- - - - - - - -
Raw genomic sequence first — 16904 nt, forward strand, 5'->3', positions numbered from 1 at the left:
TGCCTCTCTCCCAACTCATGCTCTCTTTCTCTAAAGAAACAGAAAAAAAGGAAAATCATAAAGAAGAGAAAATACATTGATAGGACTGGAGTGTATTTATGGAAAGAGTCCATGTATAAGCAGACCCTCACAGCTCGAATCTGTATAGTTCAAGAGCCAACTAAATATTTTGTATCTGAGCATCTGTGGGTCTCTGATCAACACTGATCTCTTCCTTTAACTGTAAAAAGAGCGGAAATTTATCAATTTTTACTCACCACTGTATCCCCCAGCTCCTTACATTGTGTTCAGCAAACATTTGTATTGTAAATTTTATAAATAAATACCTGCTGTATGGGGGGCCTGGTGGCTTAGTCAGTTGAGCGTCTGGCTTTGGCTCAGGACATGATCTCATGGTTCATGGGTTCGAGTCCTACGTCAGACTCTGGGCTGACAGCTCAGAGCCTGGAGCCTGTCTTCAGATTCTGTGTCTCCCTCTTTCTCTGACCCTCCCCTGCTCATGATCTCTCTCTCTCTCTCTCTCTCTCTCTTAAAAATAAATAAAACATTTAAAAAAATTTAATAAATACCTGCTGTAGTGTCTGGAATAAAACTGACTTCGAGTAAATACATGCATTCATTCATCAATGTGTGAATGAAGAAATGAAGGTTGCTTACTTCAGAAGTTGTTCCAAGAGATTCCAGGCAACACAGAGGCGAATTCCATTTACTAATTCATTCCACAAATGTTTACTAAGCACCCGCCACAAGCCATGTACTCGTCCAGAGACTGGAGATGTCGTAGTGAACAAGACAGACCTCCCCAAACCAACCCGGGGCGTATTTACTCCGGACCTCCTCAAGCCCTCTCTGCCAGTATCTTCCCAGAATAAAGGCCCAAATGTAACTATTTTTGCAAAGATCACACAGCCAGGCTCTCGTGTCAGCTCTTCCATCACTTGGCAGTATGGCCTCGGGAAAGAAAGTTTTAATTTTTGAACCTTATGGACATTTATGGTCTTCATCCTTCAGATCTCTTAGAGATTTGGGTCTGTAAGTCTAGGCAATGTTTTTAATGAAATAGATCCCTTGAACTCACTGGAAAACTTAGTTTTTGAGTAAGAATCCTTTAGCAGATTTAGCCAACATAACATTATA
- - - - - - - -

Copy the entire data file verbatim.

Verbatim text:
Raw genomic sequence first — 16904 nt, forward strand, 5'->3', positions numbered from 1 at the left:
TGCCTCTCTCCCAACTCATGCTCTCTTTCTCTAAAGAAACAGAAAAAAAGGAAAATCATAAAGAAGAGAAAATACATTGATAGGACTGGAGTGTATTTATGGAAAGAGTCCATGTATAAGCAGACCCTCACAGCTCGAATCTGTATAGTTCAAGAGCCAACTAAATATTTTGTATCTGAGCATCTGTGGGTCTCTGATCAACACTGATCTCTTCCTTTAACTGTAAAAAGAGCGGAAATTTATCAATTTTTACTCACCACTGTATCCCCCAGCTCCTTACATTGTGTTCAGCAAACATTTGTATTGTAAATTTTATAAATAAATACCTGCTGTATGGGGGGCCTGGTGGCTTAGTCAGTTGAGCGTCTGGCTTTGGCTCAGGACATGATCTCATGGTTCATGGGTTCGAGTCCTACGTCAGACTCTGGGCTGACAGCTCAGAGCCTGGAGCCTGTCTTCAGATTCTGTGTCTCCCTCTTTCTCTGACCCTCCCCTGCTCATGATCTCTCTCTCTCTCTCTCTCTCTCTCTTAAAAATAAATAAAACATTTAAAAAAATTTAATAAATACCTGCTGTAGTGTCTGGAATAAAACTGACTTCGAGTAAATACATGCATTCATTCATCAATGTGTGAATGAAGAAATGAAGGTTGCTTACTTCAGAAGTTGTTCCAAGAGATTCCAGGCAACACAGAGGCGAATTCCATTTACTAATTCATTCCACAAATGTTTACTAAGCACCCGCCACAAGCCATGTACTCGTCCAGAGACTGGAGATGTCGTAGTGAACAAGACAGACCTCCCCAAACCAACCCGGGGCGTATTTACTCCGGACCTCCTCAAGCCCTCTCTGCCAGTATCTTCCCAGAATAAAGGCCCAAATGTAACTATTTTTGCAAAGATCACACAGCCAGGCTCTCGTGTCAGCTCTTCCATCACTTGGCAGTATGGCCTCGGGAAAGAAAGTTTTAATTTTTGAACCTTATGGACATTTATGGTCTTCATCCTTCAGATCTCTTAGAGATTTGGGTCTGTAAGTCTAGGCAATGTTTTTAATGAAATAGATCCCTTGAACTCACTGGAAAACTTAGTTTTTGAGTAAGAATCCTTTAGCAGATTTAGCCAACATAACATTATA